1          ALQ          Unf      SBrkr          TA     Attchd       1976.0   
2          GLQ          Unf      SBrkr          TA     Attchd       2001.0   
3          ALQ          Unf      SBrkr          Gd     Detchd       1998.0   
4          GLQ          Unf      SBrkr          TA     Attchd       2000.0   
 
  GarageFinish GarageQual GarageCond PoolQC Fence MiscFeature  
0          RFn         TA         TA    NaN   NaN         NaN  
1          RFn         TA         TA    NaN   NaN         NaN  
2          RFn         TA         TA    NaN   NaN         NaN  
3          Unf         TA         TA    NaN   NaN         NaN  
4          RFn         TA         TA    NaN   NaN         NaN

Hope that helps future Mark!

Written by Mark Needham

July 5th, 2017 at 2:31 pm

Posted in Python

Tagged with , ,

Python: Find the highest value in a group

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In my continued playing around with a How I met your mother data set I needed to find out the last episode that happened in a season so that I could use it in a chart I wanted to plot.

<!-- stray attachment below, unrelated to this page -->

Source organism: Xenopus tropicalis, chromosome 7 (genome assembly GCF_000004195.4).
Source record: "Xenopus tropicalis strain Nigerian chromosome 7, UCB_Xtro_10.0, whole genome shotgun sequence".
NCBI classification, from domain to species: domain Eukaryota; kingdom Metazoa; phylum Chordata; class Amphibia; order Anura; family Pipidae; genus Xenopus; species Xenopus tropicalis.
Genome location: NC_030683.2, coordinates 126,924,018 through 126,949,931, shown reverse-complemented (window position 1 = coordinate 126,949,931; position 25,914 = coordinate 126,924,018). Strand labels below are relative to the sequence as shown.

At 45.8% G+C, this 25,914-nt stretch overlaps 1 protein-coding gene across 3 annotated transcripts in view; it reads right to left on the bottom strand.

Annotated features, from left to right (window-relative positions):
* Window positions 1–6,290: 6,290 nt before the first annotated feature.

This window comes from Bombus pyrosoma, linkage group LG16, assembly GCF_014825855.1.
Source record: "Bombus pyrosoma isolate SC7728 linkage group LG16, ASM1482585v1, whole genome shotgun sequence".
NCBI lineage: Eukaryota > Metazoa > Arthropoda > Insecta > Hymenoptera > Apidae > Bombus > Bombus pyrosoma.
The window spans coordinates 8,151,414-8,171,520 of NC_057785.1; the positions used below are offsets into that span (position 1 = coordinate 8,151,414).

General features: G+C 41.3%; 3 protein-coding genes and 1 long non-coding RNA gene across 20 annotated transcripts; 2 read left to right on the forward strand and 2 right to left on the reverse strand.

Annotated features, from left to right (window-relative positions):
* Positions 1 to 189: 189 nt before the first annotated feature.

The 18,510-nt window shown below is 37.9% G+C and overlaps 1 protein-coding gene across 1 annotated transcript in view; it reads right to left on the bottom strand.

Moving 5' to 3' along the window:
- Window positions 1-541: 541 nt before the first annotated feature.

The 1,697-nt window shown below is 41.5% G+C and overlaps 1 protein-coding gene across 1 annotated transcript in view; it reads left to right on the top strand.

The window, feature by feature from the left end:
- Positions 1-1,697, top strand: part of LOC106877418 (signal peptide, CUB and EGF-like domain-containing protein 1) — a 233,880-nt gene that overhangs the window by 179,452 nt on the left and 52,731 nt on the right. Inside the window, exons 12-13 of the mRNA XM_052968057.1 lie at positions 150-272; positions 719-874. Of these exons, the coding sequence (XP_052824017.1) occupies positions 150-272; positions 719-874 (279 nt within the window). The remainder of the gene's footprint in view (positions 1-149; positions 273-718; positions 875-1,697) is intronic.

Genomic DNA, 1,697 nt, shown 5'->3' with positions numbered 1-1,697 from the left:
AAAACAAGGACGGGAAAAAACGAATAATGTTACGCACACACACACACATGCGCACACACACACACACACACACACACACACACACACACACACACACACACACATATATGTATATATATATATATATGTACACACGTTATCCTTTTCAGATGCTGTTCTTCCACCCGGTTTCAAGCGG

I had this CSV file containing each of the episodes:

$ head -n 10 data/import/episodes.csv
NumberOverall,NumberInSeason,Episode,Season,DateAired,Timestamp
1,1,/wiki/Pilot,1,"September 19, 2005",1127084400
2,2,/wiki/Purple_Giraffe,1,"September 26, 2005",1127689200
3,3,/wiki/Sweet_Taste_of_Liberty,1,"October 3, 2005",1128294000
4,4,/wiki/Return_of_the_Shirt,1,"October 10, 2005",1128898800
5,5,/wiki/Okay_Awesome,1,"October 17, 2005",1129503600
6,6,/wiki/Slutty_Pumpkin,1,"October 24, 2005",1130108400
7,7,/wiki/Matchmaker,1,"November 7, 2005",1131321600
8,8,/wiki/The_Duel,1,"November 14, 2005",1131926400
9,9,/wiki/Belly_Full_of_Turkey,1,"November 21, 2005",1132531200

I started out by parsing the CSV file into a dictionary of (seasons -> episode ids):

import csv
from collections import defaultdict
 
seasons = defaultdict(list)
with open("data/import/episodes.csv", "r") as episodesfile:
    reader = csv.reader(episodesfile, delimiter = ",")
    reader.next()
    for row in reader:
        seasons[int(row[3])].append(int(row[0]))
 
print seasons

which outputs the following:

$ python blog.py
defaultdict(<type 'list'>, {
  1: [1, 2, 3, 4, 5, 6, 7, 8, 9, 10, 11, 12, 13, 14, 15, 16, 17, 18, 19, 20, 21, 22],